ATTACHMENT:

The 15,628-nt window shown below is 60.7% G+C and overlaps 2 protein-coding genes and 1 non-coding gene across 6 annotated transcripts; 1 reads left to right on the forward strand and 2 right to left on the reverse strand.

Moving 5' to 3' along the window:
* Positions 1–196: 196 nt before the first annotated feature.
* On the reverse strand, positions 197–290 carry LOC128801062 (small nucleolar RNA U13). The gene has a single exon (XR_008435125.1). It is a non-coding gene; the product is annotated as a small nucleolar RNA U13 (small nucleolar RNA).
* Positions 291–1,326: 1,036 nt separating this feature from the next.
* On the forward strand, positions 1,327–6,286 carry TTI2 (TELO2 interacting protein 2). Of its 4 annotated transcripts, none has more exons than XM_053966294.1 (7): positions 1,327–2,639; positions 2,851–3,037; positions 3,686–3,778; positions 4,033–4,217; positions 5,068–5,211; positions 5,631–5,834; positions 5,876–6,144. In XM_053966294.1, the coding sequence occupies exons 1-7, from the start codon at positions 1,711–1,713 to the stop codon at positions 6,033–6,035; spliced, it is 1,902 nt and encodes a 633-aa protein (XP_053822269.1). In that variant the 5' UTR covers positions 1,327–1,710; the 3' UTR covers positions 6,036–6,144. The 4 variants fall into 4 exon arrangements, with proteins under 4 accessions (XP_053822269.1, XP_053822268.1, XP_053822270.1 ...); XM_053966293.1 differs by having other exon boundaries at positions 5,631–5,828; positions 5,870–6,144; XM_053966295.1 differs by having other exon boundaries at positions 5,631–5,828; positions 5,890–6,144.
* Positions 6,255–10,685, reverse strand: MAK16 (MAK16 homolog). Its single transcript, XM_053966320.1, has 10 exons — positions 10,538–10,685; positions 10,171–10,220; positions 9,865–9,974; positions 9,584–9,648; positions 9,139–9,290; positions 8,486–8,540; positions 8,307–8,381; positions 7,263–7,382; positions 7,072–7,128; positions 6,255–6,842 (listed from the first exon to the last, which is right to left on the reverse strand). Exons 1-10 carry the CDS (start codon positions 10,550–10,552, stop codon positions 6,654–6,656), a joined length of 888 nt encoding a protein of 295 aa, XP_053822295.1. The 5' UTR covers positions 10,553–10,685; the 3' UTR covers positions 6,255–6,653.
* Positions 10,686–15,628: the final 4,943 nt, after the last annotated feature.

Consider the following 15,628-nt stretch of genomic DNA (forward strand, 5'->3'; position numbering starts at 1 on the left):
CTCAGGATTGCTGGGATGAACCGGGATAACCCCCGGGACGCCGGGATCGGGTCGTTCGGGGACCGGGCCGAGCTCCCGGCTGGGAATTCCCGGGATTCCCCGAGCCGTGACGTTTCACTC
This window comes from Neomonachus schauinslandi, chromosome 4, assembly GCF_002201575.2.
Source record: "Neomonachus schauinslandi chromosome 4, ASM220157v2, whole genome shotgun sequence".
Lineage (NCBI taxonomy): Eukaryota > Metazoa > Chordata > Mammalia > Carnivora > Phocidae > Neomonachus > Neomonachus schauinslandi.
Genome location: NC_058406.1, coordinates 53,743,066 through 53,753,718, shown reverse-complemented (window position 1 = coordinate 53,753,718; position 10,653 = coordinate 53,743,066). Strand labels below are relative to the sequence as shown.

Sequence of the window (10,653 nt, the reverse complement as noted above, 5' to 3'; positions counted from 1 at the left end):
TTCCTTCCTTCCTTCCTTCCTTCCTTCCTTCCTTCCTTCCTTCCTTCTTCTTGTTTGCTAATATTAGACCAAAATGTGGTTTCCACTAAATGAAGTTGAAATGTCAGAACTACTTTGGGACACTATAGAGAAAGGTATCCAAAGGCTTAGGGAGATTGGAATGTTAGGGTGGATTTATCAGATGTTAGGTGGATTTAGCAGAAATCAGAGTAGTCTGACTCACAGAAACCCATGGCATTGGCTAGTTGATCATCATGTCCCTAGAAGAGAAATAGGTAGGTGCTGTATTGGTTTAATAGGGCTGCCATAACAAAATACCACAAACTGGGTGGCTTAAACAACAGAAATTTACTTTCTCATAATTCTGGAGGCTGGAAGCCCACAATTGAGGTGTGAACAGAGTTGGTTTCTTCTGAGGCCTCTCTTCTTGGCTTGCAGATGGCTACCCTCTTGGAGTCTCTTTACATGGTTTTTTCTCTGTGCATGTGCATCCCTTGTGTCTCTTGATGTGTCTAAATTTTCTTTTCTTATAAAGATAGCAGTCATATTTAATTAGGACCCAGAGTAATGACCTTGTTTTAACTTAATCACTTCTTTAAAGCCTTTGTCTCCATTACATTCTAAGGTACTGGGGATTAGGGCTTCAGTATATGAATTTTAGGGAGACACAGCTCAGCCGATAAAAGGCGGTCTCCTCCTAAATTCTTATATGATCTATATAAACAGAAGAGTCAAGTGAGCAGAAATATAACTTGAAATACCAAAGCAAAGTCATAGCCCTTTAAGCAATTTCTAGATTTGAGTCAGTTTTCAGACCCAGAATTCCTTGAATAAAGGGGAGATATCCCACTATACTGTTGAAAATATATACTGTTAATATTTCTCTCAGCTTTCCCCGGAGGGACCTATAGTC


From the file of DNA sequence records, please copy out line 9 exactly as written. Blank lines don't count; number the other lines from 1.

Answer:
Consider the following 15,628-nt stretch of genomic DNA (forward strand, 5'->3'; position numbering starts at 1 on the left):